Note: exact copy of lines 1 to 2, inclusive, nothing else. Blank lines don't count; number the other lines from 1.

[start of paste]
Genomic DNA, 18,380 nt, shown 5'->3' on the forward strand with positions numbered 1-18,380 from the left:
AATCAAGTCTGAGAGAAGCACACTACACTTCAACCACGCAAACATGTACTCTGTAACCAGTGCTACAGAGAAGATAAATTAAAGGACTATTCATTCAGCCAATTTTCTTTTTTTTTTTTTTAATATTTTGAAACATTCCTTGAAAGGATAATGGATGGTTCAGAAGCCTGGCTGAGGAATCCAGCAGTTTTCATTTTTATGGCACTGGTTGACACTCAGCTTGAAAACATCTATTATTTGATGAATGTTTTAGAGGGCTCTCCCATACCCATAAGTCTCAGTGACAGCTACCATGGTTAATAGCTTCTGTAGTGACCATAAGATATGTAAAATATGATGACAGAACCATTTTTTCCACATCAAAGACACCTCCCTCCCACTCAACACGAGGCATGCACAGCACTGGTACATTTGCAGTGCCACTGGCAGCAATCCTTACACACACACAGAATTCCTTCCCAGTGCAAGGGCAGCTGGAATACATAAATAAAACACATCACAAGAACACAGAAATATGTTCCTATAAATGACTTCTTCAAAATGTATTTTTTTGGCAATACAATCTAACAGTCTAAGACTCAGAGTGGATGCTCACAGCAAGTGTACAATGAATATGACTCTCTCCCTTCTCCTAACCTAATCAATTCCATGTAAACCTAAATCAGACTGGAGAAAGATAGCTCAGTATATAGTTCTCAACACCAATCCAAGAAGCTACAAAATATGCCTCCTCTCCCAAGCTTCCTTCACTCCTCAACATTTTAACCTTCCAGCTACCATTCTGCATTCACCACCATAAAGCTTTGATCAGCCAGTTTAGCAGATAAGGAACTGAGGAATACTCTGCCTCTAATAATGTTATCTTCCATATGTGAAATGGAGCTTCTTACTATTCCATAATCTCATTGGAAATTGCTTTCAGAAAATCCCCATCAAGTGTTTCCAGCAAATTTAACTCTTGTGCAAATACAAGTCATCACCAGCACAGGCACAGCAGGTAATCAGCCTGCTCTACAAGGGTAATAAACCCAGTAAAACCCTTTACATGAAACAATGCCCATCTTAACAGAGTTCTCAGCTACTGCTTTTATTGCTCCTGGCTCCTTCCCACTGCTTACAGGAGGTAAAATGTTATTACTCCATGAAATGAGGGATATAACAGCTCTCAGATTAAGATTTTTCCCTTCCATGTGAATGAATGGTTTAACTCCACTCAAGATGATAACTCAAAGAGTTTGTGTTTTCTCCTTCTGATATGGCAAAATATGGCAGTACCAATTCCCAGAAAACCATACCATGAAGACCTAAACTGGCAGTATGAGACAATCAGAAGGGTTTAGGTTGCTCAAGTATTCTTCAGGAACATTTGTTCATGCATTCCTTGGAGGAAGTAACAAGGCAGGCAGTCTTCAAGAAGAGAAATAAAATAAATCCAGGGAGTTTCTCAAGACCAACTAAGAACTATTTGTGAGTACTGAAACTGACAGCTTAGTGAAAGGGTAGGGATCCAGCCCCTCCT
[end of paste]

Genomic DNA, 18,380 nt, shown 5'->3' on the forward strand with positions numbered 1-18,380 from the left:
AATCAAGTCTGAGAGAAGCACACTACACTTCAACCACGCAAACATGTACTCTGTAACCAGTGCTACAGAGAAGATAAATTAAAGGACTATTCATTCAGCCAATTTTCTTTTTTTTTTTTTTAATATTTTGAAACATTCCTTGAAAGGATAATGGATGGTTCAGAAGCCTGGCTGAGGAATCCAGCAGTTTTCATTTTTATGGCACTGGTTGACACTCAGCTTGAAAACATCTATTATTTGATGAATGTTTTAGAGGGCTCTCCCATACCCATAAGTCTCAGTGACAGCTACCATGGTTAATAGCTTCTGTAGTGACCATAAGATATGTAAAATATGATGACAGAACCATTTTTTCCACATCAAAGACACCTCCCTCCCACTCAACACGAGGCATGCACAGCACTGGTACATTTGCAGTGCCACTGGCAGCAATCCTTACACACACACAGAATTCCTTCCCAGTGCAAGGGCAGCTGGAATACATAAATAAAACACATCACAAGAACACAGAAATATGTTCCTATAAATGACTTCTTCAAAATGTATTTTTTTGGCAATACAATCTAACAGTCTAAGACTCAGAGTGGATGCTCACAGCAAGTGTACAATGAATATGACTCTCTCCCTTCTCCTAACCTAATCAATTCCATGTAAACCTAAATCAGACTGGAGAAAGATAGCTCAGTATATAGTTCTCAACACCAATCCAAGAAGCTACAAAATATGCCTCCTCTCCCAAGCTTCCTTCACTCCTCAACATTTTAACCTTCCAGCTACCATTCTGCATTCACCACCATAAAGCTTTGATCAGCCAGTTTAGCAGATAAGGAACTGAGGAATACTCTGCCTCTAATAATGTTATCTTCCATATGTGAAATGGAGCTTCTTACTATTCCATAATCTCATTGGAAATTGCTTTCAGAAAATCCCCATCAAGTGTTTCCAGCAAATTTAACTCTTGTGCAAATACAAGTCATCACCAGCACAGGCACAGCAGGTAATCAGCCTGCTCTACAAGGGTAATAAACCCAGTAAAACCCTTTACATGAAACAATGCCCATCTTAACAGAGTTCTCAGCTACTGCTTTTATTGCTCCTGGCTCCTTCCCACTGCTTACAGGAGGTAAAATGTTATTACTCCATGAAATGAGGGATATAACAGCTCTCAGATTAAGATTTTTCCCTTCCATGTGAATGAATGGTTTAACTCCACTCAAGATGATAACTCAAAGAGTTTGTGTTTTCTCCTTCTGATATGGCAAAATATGGCAGTACCAATTCCCAGAAAACCATACCATGAAGACCTAAACTGGCAGTATGAGACAATCAGAAGGGTTTAGGTTGCTCAAGTATTCTTCAGGAACATTTGTTCATGCATTCCTTGGAGGAAGTAACAAGGCAGGCAGTCTTCAAGAAGAGAAATAAAATAAATCCAGGGAGTTTCTCAAGACCAACTAAGAACTATTTGTGAGTACTGAAACTGACAGCTTAGTGAAAGGGTAGGGATCCAGCCCCTCCT